The Time Ixnau – Street Art In Capetown, South Africa
“Graffiti is beautiful; like a brick in the face of a cop.” Hunter S. Thompson
Woodstock is a creative changing area of Capetown.
After enjoying lunch and shopping at the Old Biscuit Mill, (a Saturday market of food, crafts and neighborhood goods) I took a street art tour with Juma Mkwela a local street artist and firstname.lastname@example.org.
Juma was born in Malawi and lived in Zimbabwe. He is now an established Capetown street artist and craftsman who leads walking tours of the murals in Woodstock.
Woodstock is a canvas for some interesting street art.
The area where the artists paint is a little poorer and rougher but there is gentrification going on all around.
Juma is friends with everyone so there are no safety worries when you are with him.
International street artists such as Masai (UK), AEC Interesni Kazki (Ukraine), Pure Evil (UK), Remed (Spain), Gaia (USA), JAZ (Argentina), Know Hope (Israel), Makatron (Australia) have painted here. (interesni Kazki – Ukraine)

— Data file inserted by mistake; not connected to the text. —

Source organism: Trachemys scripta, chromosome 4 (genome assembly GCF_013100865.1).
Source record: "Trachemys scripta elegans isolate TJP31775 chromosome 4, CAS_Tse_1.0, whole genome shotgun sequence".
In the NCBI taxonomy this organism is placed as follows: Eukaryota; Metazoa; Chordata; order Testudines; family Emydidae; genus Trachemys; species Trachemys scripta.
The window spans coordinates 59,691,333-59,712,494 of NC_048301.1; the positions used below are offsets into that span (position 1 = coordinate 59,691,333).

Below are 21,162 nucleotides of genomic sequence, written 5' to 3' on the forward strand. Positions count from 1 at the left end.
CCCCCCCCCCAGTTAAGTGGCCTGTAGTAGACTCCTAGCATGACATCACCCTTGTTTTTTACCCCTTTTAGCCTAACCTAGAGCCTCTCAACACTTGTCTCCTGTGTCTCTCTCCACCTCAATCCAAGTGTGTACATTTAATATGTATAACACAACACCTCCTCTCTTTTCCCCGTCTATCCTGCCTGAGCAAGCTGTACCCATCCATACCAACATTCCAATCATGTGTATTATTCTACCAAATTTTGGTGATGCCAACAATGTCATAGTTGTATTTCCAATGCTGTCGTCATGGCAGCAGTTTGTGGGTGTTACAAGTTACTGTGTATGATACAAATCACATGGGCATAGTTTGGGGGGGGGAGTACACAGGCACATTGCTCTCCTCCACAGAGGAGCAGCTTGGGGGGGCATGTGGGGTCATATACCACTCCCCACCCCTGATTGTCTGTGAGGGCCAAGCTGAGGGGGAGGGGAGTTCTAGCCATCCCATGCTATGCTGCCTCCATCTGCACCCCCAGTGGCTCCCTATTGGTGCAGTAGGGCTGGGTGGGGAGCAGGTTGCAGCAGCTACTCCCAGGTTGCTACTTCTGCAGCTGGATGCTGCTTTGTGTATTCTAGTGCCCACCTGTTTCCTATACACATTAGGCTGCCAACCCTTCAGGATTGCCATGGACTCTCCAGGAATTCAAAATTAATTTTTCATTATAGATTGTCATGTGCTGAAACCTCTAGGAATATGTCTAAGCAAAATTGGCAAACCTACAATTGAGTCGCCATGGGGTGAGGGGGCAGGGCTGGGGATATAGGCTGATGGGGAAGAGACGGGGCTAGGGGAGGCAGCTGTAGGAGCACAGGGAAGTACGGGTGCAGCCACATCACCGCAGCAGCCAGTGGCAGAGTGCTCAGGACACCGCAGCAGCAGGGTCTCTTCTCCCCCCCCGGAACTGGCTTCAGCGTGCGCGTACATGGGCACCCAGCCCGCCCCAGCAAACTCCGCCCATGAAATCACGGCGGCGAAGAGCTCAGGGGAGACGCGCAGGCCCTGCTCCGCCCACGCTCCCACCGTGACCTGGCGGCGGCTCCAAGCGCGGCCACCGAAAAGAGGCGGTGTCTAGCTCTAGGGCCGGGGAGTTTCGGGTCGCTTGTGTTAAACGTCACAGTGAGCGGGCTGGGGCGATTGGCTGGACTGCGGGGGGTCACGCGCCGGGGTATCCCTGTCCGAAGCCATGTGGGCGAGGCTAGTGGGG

There are also murals by Cape Town based artists including Faith47 (ZA), DALeast (China), Urbanski (Germany), Freddy Sam (ZA), Nard Star (ZA) and Indi Go (Canada) and Kasi. (Kasi, Nard Star)
The artists showcase issues such as the rich poor divide, climate change, the poaching of endangered wildlife and exploitation of the natural resources (such as diamonds).
They need permission from the residents to paint on the walls.
Street Art has a historical meaning in South Africa because during Apartheid it was one of the ways people had to express their anger.
It was a visual act of defiance and rebellion.
Socially conscious artists from South Africa and beyond have joined forces to help spruce up, and add color to the poorer parts of this neighborhood.
The philosophy behind the murals is motivated by the belief that art can aid in the social and economic regeneration of dilapidated, gang blighted urban areas.